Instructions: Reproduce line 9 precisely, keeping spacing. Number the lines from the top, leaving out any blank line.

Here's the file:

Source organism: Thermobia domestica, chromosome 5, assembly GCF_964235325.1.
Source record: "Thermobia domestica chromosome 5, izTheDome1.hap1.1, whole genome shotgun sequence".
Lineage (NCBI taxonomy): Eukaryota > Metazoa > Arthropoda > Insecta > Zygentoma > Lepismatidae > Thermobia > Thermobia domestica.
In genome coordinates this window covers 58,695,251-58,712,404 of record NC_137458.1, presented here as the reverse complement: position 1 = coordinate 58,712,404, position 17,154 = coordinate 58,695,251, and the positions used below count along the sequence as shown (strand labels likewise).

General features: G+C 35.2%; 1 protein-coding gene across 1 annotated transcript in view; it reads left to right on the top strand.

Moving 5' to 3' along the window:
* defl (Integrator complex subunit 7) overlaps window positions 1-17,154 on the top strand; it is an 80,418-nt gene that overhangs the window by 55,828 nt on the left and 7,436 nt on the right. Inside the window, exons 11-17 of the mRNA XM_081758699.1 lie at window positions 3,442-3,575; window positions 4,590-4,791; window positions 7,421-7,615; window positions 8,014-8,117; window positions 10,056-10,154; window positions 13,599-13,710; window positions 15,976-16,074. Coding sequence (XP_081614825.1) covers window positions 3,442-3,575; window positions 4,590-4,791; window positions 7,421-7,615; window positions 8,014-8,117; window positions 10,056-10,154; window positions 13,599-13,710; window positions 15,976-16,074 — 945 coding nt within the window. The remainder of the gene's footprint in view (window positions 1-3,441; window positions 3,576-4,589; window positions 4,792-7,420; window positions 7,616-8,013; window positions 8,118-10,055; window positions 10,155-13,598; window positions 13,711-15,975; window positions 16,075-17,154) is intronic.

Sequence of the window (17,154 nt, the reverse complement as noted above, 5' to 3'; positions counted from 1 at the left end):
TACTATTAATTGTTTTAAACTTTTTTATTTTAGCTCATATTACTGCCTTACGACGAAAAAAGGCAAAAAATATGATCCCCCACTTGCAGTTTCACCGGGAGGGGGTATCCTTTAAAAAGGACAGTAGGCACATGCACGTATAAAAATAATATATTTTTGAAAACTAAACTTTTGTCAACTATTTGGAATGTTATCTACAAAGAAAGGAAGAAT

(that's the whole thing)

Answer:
TACTATTAATTGTTTTAAACTTTTTTATTTTAGCTCATATTACTGCCTTACGACGAAAAAAGGCAAAAAATATGATCCCCCACTTGCAGTTTCACCGGGAGGGGGTATCCTTTAAAAAGGACAGTAGGCACATGCACGTATAAAAATAATATATTTTTGAAAACTAAACTTTTGTCAACTATTTGGAATGTTATCTACAAAGAAAGGAAGAAT